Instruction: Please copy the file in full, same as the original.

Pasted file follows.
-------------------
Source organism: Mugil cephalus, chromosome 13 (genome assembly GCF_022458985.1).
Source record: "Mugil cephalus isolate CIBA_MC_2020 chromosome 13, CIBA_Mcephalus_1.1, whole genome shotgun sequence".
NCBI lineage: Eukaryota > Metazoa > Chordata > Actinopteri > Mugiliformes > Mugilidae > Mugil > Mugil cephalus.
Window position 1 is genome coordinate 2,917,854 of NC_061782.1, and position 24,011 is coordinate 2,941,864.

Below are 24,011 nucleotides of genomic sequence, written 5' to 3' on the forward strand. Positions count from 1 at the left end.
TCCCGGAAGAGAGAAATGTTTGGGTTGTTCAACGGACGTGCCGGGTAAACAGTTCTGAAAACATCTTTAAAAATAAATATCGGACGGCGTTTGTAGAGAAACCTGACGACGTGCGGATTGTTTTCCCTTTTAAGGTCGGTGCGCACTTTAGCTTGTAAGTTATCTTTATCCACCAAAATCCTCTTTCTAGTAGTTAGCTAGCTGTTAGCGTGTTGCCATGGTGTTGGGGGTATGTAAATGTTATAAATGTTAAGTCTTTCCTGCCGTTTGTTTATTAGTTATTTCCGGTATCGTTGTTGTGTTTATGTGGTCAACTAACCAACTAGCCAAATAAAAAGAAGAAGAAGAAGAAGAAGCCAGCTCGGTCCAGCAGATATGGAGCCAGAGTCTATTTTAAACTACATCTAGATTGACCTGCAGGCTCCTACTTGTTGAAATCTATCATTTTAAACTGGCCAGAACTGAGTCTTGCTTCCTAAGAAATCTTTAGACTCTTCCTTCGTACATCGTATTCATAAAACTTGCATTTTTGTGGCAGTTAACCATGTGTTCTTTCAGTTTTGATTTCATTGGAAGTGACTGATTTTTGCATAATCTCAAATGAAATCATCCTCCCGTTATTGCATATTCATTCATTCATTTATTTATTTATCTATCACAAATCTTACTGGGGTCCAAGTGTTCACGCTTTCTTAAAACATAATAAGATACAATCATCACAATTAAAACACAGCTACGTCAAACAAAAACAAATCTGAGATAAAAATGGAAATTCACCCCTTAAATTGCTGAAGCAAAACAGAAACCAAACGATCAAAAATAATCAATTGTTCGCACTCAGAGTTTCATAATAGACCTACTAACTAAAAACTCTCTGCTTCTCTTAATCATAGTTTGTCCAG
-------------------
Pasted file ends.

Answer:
Source organism: Mugil cephalus, chromosome 13 (genome assembly GCF_022458985.1).
Source record: "Mugil cephalus isolate CIBA_MC_2020 chromosome 13, CIBA_Mcephalus_1.1, whole genome shotgun sequence".
NCBI lineage: Eukaryota > Metazoa > Chordata > Actinopteri > Mugiliformes > Mugilidae > Mugil > Mugil cephalus.
Window position 1 is genome coordinate 2,917,854 of NC_061782.1, and position 24,011 is coordinate 2,941,864.

Below are 24,011 nucleotides of genomic sequence, written 5' to 3' on the forward strand. Positions count from 1 at the left end.
TCCCGGAAGAGAGAAATGTTTGGGTTGTTCAACGGACGTGCCGGGTAAACAGTTCTGAAAACATCTTTAAAAATAAATATCGGACGGCGTTTGTAGAGAAACCTGACGACGTGCGGATTGTTTTCCCTTTTAAGGTCGGTGCGCACTTTAGCTTGTAAGTTATCTTTATCCACCAAAATCCTCTTTCTAGTAGTTAGCTAGCTGTTAGCGTGTTGCCATGGTGTTGGGGGTATGTAAATGTTATAAATGTTAAGTCTTTCCTGCCGTTTGTTTATTAGTTATTTCCGGTATCGTTGTTGTGTTTATGTGGTCAACTAACCAACTAGCCAAATAAAAAGAAGAAGAAGAAGAAGAAGCCAGCTCGGTCCAGCAGATATGGAGCCAGAGTCTATTTTAAACTACATCTAGATTGACCTGCAGGCTCCTACTTGTTGAAATCTATCATTTTAAACTGGCCAGAACTGAGTCTTGCTTCCTAAGAAATCTTTAGACTCTTCCTTCGTACATCGTATTCATAAAACTTGCATTTTTGTGGCAGTTAACCATGTGTTCTTTCAGTTTTGATTTCATTGGAAGTGACTGATTTTTGCATAATCTCAAATGAAATCATCCTCCCGTTATTGCATATTCATTCATTCATTTATTTATTTATCTATCACAAATCTTACTGGGGTCCAAGTGTTCACGCTTTCTTAAAACATAATAAGATACAATCATCACAATTAAAACACAGCTACGTCAAACAAAAACAAATCTGAGATAAAAATGGAAATTCACCCCTTAAATTGCTGAAGCAAAACAGAAACCAAACGATCAAAAATAATCAATTGTTCGCACTCAGAGTTTCATAATAGACCTACTAACTAAAAACTCTCTGCTTCTCTTAATCATAGTTTGTCCAG